Anesthetic progress since then has been a matter of doctors getting better at making us unconscious and keeping us that way — without killing us or leaving us permanently befogged when we resurface. Most of today’s “cocktails” contain a hypnotic — like ketamine — to knock us out, an analgesic to numb our pain, and a muscle blocker to keep us still. The paralyzing agent, only available since the 1940s, has been the most troublesome where modern questions of awareness are concerned. It makes operating safer and more efficient. But if patients are awake and in pain, they have no way to say so.
Such was the consideration that spurred Levinson’s experiment. Flawed as it was, it activated a shadowy corner of medical research bent on reducing intraoperative awareness. There’s a so-called bispectral index, or BIS monitor, with a secret proprietary algorithm that monitors patients’ brain activity. We learn of the bizarre “forearm isolation” technique, which blocks anesthetic drugs from the blood in an anesthetized patient’s hand so they can signal in response to researchers’ questions — and signal they do. There’s a bunch of brain science that I don’t get, but then neither does Cole-Adams, as she readily admits. The point is that the circuitry up there keeps firing.
What is consciousness then? This is where things get complicated. Central to Anesthesia is the gulf between the way we talk about the psychiatric kind of consciousness and the neurological kind. (It’s this gulf that Oliver Sacks, the book’s obvious forebear, made a career of bridging.) When you really look, the divide between the two grows fuzzy. If we can learn and react under anesthesia, are we really, appreciably unconscious? And if we are, how is it so different from ordinary, wakeful unconsciousness, or what Cole-Adams (in a Rumsfeldian turn) calls “the things we don’t know we know”?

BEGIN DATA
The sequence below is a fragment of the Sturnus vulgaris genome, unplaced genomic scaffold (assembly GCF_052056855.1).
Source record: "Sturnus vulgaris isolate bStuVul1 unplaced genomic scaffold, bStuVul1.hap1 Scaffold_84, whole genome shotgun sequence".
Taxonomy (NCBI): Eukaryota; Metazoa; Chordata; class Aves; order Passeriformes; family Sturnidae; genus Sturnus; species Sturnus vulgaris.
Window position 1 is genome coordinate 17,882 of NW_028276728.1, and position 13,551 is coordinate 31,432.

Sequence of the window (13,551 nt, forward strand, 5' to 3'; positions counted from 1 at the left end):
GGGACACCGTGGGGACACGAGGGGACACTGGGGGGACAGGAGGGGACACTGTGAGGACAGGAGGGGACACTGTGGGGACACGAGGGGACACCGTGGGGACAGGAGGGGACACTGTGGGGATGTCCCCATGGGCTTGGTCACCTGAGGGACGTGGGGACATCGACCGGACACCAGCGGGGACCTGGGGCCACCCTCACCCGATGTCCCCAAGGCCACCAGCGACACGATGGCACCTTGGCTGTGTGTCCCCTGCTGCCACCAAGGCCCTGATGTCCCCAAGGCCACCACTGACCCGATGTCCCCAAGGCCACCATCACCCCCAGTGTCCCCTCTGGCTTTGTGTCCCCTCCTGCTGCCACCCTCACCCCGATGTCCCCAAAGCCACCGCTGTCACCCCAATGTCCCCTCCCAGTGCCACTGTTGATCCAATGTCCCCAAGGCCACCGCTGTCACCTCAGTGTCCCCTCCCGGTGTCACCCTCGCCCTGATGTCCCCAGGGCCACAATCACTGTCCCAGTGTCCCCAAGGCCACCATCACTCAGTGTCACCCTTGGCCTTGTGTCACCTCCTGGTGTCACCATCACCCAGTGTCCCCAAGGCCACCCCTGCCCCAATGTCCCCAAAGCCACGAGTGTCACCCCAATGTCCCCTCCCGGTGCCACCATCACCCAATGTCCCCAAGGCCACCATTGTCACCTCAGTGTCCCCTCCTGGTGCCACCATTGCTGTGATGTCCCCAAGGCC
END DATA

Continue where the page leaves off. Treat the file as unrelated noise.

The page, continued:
Cole-Adams answers these questions only obliquely — to the extent they’re answerable at all. She has written herself into the narrative to reckon with them, a choice she represents as a problem of the “I”: “to take this vertical pronoun and lay it on the psychoanalyst’s couch, or perhaps the surgeon’s trolley (the pronoun now prone, horizontal) — seemed improper: self-regarding.” And yet, she says, something below the level of consciousness — the unconscious self — kept getting in her way, insisting on its inclusion.
It can get in the reader’s way, too. With its assiduous literature review, its bias toward the accounts of medical experts, Anesthesia sometimes feels, to its detriment, like a very charming medical text — or a curiously well-researched memoir. But it lacks the philosophical discussion it promises at its outset. Cole-Adams flirts with the intersection of Freudian psychoanalysis and neurology. She skewers the “reductive dualism of much Western scientific thought” that disallows in-between states of consciousness. She rubs shoulders with Buddhist practices of confronting pain. She’s fascinated by the possibilities of hypnosis (“Memory is weird”), but she personally resists it (“I lasted six sessions”). The sum feels insufficient.